Ben Sarno Notches Another Crazy Adventure

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Helen Keller once said, “Life is either a daring adventure or nothing at all.” Ben Sarno, 2001 graduate of Suffield High School (and member of the 2000 Class S Boys Basketball Championship team) apparently agrees, because he has undertaken one daring adventure after another, with no end in sight! His latest challenge occurred this past February/March when he ran in the Mongol 100, a four-day 100-mile trek across frozen Lake Khovsgol, one of only seventeen ancient lakes in the world over two million years old.

Just to get to Mongolia can be a challenge. Flying fourteen hours from JFK to get to Seoul, South Korea, he then took a three-hour flight to Ulaanbataar, the Mongolian capital. A land locked country in East Asia, bordered by Russia to the north and China to the south, its mountainous elevation makes it one of the world’s highest countries and with a population of only 3.3 million, the world’s most sparsely populated sovereign state.

Submitted by Ben Sarno
Ben Sarno ran 100 miles over four days across frozen Lake Khuvsgul in northern Mongolia in an adventure race called the Mongol 100.

Ben went a day early to ensure his luggage would arrive and partook of the typical tourist activities in the capital, which included viewing a huge metal statue of Genghis Khan, a camel ride, eagles resting on his arm and a history of Mongolia museum. On a side note, Khan, who united the steppes tribes into a vast Mongol Empire was born in 1162 and forged a reputation as the greatest military commander in history, having reportedly never lost a battle.

The day after arrival, Ben and the group of about 40 participants, most of whom were from Australia or England, took a sixteen-hour van road trip to the southern part of Lake Khovsgol where they camped out in teepees for the night.

The participants slept four to a teepee which contained a wood stove which the crew would come in and add wood to during the night. On the first and third nights the group camped on the edge of the lake, but on the second night they camped on an island in the middle of the lake. Between the snoring of his “roommates”, the cold, the barking dogs who followed the group on the whole trip looking for scraps, and the crew coming in to stoke the fire, Ben did not sleep well. The worst part, however, was getting up in the morning and having to go to the “bathroom” which was a three sided tent type structure into which one had to wear a head torch because it was pitch black out.

“You could not take your gloves off for five seconds without your fingers freezing,” Ben reported. “The first night it got down to -40 degrees and my sleeping bag was only good to -20 degrees. Even with all my heavy clothes I was uncomfortably cold.”

In response to why he wanted to do this, Ben replied that it “looked interesting.” He had apparently seen it on someone’s Instagram and decided to check out Rat Race, the British organization that runs these crazy adventures. “Sounds awful”, I said. “It was”, agreed Ben, although on a scale of one to ten, ten being the best, he rates the trip an eight. “It was really a pain to get there, but the scenery was worth it!”

Due to the snow depth covering the ice, it was difficult to run even with crampons attached to one’s boots, and most participants opted to hitch a ride for part of the way every day with one of the vans or sleighs which would travel up and down the route to check on people. In fact, only about ten people (Ben included) managed to complete the entire 100 miles without assistance, spending six-seven hours on the ice in a walk/jog mode.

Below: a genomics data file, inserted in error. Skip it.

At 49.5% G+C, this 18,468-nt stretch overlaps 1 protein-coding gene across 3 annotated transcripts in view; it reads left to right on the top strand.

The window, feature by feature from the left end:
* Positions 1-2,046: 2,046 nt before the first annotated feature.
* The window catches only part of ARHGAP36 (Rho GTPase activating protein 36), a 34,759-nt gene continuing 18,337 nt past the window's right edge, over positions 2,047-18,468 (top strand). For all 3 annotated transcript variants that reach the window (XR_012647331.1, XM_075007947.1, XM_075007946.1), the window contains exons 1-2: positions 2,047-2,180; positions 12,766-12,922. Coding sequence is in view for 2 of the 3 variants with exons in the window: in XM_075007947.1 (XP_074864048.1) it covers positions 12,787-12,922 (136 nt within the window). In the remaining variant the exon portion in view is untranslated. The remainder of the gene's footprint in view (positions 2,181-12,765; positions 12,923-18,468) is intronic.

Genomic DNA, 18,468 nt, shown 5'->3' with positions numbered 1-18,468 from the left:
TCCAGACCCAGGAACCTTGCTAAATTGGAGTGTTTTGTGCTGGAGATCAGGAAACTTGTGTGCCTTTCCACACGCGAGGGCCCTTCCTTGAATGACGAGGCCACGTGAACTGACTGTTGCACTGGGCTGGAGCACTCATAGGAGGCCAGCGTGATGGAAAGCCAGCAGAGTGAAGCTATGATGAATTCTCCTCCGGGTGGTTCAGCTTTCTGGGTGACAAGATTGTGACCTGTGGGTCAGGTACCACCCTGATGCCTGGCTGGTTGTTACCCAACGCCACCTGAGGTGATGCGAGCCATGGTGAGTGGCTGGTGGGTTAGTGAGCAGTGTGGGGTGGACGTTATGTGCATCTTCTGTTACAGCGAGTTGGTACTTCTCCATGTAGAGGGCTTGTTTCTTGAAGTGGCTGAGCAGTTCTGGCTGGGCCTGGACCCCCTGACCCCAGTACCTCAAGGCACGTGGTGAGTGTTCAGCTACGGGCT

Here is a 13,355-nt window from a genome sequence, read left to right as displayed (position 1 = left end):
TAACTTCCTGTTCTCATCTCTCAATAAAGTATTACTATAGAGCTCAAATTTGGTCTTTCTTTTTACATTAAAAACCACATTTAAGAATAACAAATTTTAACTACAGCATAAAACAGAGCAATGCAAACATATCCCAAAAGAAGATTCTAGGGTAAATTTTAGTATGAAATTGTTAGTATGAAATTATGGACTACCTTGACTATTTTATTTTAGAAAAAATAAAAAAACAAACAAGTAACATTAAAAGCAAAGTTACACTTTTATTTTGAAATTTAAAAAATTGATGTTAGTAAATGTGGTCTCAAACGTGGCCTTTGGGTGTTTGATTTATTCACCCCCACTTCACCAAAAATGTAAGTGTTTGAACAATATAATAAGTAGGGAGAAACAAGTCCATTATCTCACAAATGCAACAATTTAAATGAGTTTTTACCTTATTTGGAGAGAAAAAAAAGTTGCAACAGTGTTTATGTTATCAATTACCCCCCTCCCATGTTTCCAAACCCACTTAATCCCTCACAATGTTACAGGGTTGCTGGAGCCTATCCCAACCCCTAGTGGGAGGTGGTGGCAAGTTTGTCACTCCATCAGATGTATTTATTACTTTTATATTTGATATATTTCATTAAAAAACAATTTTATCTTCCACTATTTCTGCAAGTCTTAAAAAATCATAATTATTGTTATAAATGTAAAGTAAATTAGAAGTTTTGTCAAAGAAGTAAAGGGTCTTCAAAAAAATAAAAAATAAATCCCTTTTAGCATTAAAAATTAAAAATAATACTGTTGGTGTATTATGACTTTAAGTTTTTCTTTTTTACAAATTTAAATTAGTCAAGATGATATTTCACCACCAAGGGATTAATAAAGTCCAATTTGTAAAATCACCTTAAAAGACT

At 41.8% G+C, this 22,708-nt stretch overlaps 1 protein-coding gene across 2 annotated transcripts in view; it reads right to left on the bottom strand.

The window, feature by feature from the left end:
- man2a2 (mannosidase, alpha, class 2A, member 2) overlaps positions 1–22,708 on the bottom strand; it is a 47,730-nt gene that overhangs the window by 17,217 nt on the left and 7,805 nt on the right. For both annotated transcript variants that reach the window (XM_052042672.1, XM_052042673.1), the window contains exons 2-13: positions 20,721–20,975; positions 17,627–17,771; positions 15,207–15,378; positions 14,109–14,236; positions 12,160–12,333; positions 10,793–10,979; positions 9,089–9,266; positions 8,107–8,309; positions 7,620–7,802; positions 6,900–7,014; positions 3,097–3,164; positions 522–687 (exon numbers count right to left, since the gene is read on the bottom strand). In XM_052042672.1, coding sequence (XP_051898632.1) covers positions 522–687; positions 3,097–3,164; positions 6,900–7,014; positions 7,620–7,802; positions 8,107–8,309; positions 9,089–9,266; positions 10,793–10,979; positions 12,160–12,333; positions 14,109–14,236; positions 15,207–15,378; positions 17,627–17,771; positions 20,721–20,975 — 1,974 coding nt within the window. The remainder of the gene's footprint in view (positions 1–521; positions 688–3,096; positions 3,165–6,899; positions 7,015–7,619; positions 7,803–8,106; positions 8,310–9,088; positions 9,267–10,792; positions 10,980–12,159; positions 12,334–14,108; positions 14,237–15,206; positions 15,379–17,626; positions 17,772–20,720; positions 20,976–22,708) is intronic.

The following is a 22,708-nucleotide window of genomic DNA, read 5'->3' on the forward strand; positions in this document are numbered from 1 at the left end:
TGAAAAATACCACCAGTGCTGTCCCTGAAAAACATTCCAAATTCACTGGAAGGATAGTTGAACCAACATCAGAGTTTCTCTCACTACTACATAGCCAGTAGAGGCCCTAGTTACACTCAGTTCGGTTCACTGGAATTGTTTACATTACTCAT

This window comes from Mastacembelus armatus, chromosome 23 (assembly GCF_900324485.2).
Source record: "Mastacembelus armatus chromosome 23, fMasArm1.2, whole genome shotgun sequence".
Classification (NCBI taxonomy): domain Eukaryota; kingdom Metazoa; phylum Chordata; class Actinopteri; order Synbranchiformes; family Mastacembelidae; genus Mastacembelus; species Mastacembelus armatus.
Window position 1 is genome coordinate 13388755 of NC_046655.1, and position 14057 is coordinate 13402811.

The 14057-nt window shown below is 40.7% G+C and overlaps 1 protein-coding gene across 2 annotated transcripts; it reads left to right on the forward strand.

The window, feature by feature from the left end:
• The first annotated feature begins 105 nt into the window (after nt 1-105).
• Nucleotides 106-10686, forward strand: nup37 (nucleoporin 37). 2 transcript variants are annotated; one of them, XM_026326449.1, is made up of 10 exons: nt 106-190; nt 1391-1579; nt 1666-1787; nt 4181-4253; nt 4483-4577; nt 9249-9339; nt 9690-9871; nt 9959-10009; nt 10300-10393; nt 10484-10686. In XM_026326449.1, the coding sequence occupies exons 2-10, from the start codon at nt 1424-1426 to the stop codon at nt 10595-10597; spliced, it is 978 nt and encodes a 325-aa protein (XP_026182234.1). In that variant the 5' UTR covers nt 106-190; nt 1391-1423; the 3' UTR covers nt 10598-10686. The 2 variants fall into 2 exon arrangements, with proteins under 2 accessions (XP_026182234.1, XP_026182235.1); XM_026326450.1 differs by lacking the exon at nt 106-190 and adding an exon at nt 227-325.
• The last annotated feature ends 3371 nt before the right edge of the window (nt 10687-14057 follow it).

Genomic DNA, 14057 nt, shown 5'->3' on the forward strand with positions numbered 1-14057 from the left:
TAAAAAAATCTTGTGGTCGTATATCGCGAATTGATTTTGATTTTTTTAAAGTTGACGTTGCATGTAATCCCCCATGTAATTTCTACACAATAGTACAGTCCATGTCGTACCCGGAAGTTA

“It was the coldest I have ever been,” Ben exclaimed, and “I have been to Mt. Everest base camp and Antarctica! Also, starting on the second day, the ice cracking sounded like cannons going off and was a little unnerving. I wasn’t too worried about falling through though since the ice was about three-four feet thick.”

Participants were advised to bring their own freeze-dried meals and energy bars for the four days. The crew provided hot water. “The meals weren’t that bad but the Clif bars I took were frozen solid and difficult to eat so I didn’t really eat lunch. Also, it was difficult to drink the hot water without cooling it down with snow. I lost about twenty pounds on the trip.”

On the fourth and last day when the course had been completed the group adjourned to an ice sculpture festival in town and got to sleep in a warm(er) ger (yurt).

I asked Ben how he got started doing these trips. He reported that in his early 30s he started doing half Ironman marathons, progressed to full Ironman marathons and went from there. His goal is to run a marathon on every continent. He doesn’t count the Mongol 100 as an Asian marathon since technically it was only 25 miles a day and not the full 26.2, so he will be running in Tokyo in 2025 after he runs this fall in Queenstown, New Zealand. After Tokyo, a marathon on an African game preserve is on tap.

When asked to name his favorite trip, Ben has a hard time. He really enjoyed the most beautiful scenery on the trek from Kathmandu to Everest Base Camp, but running in the Peruvian jungle and canoeing on Lake Titicaca was special also. Patagonia was by his account “amazing.” The one trip that he would like to take but hasn’t scheduled yet is a snowshoeing, hiking, and biking trip in the Arctic Circle where the countries of Norway, Sweden, and Finland meet. I’m betting that will happen.

Sometimes the quote you pick for your yearbook picture is telling. Ben chose “Some succeed because they are destined to. Most succeed because they are determined to.” I don’t know about destiny, but I do know he has proved he has the determination to succeed! Good luck in your travels and don’t forget to bring “Where in the World is the Observer”!

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